As more people test positive for the novel coronavirus in New York, the state is aiming to boost its healthcare staffing.
The state Department of Health has received 40,000 responses from retirees and students interested in joining the "surge healthcare force," a group of medical professionals that would serve in a reserve capacity. The respondents include 16,367 registered nurses, 4,016 licensed practical nurses, 2,409 nurse practitioners, 2265 physicians and 160 respiratory therapists.
"That's a big, big deal because you can create beds, you find the equipment, you have to have the staff," Gov. Andrew Cuomo said Wednesday. "And you have to have the staff for those additional beds, which is not now in the hospital system. And you have to have staff when the existing staff gets ill."
The state is looking for more medical staff due to the rising number of COVID-19 cases, especially those who require hospitalization. There are 30,811 confirmed cases in New York and 3,805 people are hospitalized. The hospitalizations include 888 patients in intensive care units. There have been 285 coronavirus-related deaths reported in New York — the most of any state in the country.
Cuomo highlighted what could be a positive development in the outbreak. On Sunday, hospitalizations were doubling every two days. By Tuesday, hospitalizations were doubling every 4.7 days.
The finding is a positive sign, Cuomo said. He believes it's a product of density reduction efforts in New York.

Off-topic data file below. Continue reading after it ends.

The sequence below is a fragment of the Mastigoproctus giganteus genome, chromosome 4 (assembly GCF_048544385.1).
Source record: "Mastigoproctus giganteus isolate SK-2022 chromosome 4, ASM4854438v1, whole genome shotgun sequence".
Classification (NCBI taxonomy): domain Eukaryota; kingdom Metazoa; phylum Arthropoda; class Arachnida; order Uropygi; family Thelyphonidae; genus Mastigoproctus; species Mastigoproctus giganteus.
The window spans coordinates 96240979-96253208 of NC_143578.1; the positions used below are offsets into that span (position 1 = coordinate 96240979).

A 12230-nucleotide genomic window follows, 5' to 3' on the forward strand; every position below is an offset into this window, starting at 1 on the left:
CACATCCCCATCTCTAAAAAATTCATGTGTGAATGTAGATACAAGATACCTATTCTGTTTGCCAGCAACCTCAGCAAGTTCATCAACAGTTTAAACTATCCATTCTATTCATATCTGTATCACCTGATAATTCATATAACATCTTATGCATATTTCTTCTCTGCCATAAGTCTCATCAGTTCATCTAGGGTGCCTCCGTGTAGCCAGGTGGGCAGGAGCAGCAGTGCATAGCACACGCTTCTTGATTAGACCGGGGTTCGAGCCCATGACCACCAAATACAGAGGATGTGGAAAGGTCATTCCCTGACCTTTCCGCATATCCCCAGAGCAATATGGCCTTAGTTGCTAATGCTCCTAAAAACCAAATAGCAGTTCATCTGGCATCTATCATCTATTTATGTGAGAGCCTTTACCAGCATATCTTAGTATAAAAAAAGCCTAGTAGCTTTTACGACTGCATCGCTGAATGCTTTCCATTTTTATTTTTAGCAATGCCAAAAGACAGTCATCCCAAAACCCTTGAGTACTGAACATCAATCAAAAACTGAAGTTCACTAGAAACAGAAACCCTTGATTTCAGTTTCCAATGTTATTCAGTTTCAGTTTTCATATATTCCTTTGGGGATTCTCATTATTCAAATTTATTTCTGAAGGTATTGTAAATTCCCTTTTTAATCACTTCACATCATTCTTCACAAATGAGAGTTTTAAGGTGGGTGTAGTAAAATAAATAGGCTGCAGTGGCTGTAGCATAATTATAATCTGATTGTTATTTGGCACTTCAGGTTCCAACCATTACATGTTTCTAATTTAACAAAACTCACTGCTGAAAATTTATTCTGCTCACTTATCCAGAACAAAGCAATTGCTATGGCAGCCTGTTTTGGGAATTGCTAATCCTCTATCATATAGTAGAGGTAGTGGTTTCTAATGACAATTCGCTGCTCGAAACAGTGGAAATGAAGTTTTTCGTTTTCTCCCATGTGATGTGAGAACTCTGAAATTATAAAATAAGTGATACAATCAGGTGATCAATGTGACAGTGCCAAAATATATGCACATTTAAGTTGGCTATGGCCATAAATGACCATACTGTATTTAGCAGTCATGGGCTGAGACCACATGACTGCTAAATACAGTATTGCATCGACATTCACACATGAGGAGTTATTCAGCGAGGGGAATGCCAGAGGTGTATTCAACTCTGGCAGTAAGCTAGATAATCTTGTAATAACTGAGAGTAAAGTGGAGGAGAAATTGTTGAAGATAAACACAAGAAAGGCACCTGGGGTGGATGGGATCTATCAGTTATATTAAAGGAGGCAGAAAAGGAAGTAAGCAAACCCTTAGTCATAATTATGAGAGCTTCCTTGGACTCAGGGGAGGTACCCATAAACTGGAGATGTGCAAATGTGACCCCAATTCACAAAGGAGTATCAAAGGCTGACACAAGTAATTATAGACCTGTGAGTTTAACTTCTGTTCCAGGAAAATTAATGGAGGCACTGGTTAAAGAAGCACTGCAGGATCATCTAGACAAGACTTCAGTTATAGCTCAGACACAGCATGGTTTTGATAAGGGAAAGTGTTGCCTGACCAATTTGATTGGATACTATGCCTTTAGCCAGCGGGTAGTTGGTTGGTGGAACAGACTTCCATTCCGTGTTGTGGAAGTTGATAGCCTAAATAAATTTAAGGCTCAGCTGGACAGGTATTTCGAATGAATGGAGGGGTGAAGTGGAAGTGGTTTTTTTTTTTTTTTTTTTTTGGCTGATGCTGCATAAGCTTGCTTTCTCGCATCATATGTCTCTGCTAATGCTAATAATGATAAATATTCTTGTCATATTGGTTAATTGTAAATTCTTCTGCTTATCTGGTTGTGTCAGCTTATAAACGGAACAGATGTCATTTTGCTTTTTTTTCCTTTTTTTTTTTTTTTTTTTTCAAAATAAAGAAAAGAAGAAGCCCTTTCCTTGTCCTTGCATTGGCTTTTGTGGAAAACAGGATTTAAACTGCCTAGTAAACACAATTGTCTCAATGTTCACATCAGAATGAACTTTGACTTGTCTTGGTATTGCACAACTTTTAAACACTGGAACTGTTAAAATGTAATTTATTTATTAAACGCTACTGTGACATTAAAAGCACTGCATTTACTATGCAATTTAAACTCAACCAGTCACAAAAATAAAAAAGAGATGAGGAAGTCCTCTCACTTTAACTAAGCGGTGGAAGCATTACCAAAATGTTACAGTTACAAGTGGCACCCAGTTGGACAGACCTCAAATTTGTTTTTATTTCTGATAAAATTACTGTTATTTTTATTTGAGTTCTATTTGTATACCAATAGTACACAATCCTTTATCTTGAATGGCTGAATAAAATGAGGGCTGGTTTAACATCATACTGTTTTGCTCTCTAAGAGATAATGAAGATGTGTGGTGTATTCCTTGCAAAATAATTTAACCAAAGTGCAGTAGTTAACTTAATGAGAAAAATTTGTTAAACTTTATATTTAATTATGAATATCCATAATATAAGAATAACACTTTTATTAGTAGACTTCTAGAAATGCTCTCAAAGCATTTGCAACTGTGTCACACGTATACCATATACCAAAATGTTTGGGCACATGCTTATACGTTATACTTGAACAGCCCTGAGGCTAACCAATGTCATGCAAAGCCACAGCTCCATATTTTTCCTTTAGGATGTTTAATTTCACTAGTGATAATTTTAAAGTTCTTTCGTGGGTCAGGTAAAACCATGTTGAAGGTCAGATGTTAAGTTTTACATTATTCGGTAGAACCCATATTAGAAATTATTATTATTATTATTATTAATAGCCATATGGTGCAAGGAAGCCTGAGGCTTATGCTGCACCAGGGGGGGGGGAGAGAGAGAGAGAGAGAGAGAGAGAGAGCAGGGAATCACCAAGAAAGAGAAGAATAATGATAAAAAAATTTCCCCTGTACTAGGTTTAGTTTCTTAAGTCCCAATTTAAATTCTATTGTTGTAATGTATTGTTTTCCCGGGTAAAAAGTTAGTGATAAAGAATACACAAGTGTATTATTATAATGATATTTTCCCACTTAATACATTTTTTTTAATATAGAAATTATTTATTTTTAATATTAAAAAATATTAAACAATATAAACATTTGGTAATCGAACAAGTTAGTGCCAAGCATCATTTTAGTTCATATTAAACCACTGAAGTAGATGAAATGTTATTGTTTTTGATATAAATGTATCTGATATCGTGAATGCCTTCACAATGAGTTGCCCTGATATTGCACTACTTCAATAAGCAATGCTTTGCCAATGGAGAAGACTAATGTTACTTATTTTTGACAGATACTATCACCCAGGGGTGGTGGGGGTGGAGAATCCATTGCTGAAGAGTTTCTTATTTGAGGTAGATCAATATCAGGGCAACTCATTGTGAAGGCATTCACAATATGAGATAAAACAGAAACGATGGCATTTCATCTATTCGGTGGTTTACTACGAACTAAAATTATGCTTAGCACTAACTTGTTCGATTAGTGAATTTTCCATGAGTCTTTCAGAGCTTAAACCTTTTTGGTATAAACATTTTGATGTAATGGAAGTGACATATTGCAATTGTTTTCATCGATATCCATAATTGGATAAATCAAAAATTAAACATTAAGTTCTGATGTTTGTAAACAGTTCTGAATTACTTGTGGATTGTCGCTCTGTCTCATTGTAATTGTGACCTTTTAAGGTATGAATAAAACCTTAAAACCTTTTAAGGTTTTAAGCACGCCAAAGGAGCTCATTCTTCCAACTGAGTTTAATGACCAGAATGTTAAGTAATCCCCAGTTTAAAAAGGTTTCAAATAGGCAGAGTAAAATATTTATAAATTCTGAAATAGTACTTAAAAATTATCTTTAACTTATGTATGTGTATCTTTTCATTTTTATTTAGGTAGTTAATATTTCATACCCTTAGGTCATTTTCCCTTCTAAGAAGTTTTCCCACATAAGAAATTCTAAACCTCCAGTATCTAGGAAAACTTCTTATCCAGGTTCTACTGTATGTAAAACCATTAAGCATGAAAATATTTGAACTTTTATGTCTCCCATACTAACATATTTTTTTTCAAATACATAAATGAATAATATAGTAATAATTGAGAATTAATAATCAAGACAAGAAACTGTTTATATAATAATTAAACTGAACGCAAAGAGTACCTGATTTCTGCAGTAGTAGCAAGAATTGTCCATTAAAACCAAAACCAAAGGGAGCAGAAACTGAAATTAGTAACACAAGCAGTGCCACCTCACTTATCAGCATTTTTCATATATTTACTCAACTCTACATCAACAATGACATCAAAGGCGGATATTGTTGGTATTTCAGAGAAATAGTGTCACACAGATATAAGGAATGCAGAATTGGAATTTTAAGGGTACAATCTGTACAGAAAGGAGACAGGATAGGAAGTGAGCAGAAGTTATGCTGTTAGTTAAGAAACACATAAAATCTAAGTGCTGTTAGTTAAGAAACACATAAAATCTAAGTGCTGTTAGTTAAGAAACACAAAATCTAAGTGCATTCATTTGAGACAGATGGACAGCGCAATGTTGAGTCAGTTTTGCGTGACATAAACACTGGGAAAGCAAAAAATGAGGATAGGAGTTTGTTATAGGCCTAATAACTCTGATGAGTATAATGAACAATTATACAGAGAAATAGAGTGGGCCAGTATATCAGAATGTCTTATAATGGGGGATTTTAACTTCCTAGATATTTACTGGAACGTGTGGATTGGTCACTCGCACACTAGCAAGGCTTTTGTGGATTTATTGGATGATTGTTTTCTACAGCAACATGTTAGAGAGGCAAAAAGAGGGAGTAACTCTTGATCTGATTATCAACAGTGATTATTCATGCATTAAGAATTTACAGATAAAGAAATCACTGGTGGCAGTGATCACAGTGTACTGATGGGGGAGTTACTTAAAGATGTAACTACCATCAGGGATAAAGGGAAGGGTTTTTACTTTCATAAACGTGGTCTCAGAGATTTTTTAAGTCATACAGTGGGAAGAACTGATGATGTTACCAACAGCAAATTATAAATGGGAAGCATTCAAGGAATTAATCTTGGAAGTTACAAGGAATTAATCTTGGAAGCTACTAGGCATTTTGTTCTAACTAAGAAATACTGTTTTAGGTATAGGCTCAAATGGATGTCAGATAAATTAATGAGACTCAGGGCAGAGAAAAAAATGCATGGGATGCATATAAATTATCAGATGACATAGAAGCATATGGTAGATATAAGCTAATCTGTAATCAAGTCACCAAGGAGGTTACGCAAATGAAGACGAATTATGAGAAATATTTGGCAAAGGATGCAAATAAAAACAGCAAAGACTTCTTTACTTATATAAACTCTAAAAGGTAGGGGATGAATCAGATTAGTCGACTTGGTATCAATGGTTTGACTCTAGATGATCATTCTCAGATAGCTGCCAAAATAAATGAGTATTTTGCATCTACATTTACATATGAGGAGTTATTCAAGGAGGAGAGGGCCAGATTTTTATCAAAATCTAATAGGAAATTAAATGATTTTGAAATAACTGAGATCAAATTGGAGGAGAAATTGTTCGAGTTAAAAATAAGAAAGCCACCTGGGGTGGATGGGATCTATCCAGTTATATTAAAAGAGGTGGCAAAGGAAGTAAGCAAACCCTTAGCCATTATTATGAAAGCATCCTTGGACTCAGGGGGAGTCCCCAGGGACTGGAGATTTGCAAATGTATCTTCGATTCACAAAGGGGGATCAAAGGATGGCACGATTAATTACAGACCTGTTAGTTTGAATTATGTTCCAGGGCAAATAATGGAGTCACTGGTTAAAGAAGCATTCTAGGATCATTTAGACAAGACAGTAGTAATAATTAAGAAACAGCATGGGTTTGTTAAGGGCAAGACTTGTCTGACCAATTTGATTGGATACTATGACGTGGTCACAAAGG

"Slowing the hospitalization rates coming into hospitalizations are everything so the hospitals can deal with the rate of people coming in," he said.
In other news:
• New York City has a plan to encourage social distancing. The plan, according to Cuomo, includes closing some streets to vehicles and opening them to pedestrians.
There is also a density reduction measure coming to New York City parks. There will be a prohibition on basketball and other close contact sports.
• In his latest pitch to the federal government, Cuomo asked for the "rolling deployment" of equipment to help states address the coronavirus outbreak. The focus would be on "hot spots" with a high number of cases.
Cuomo committed to overseeing the deployment of equipment and supplies to other parts of the country once New York gets past its peak.
Politics reporter Robert Harding can be reached at (315) 282-2220 or email@example.com. Follow him on Twitter @robertharding.
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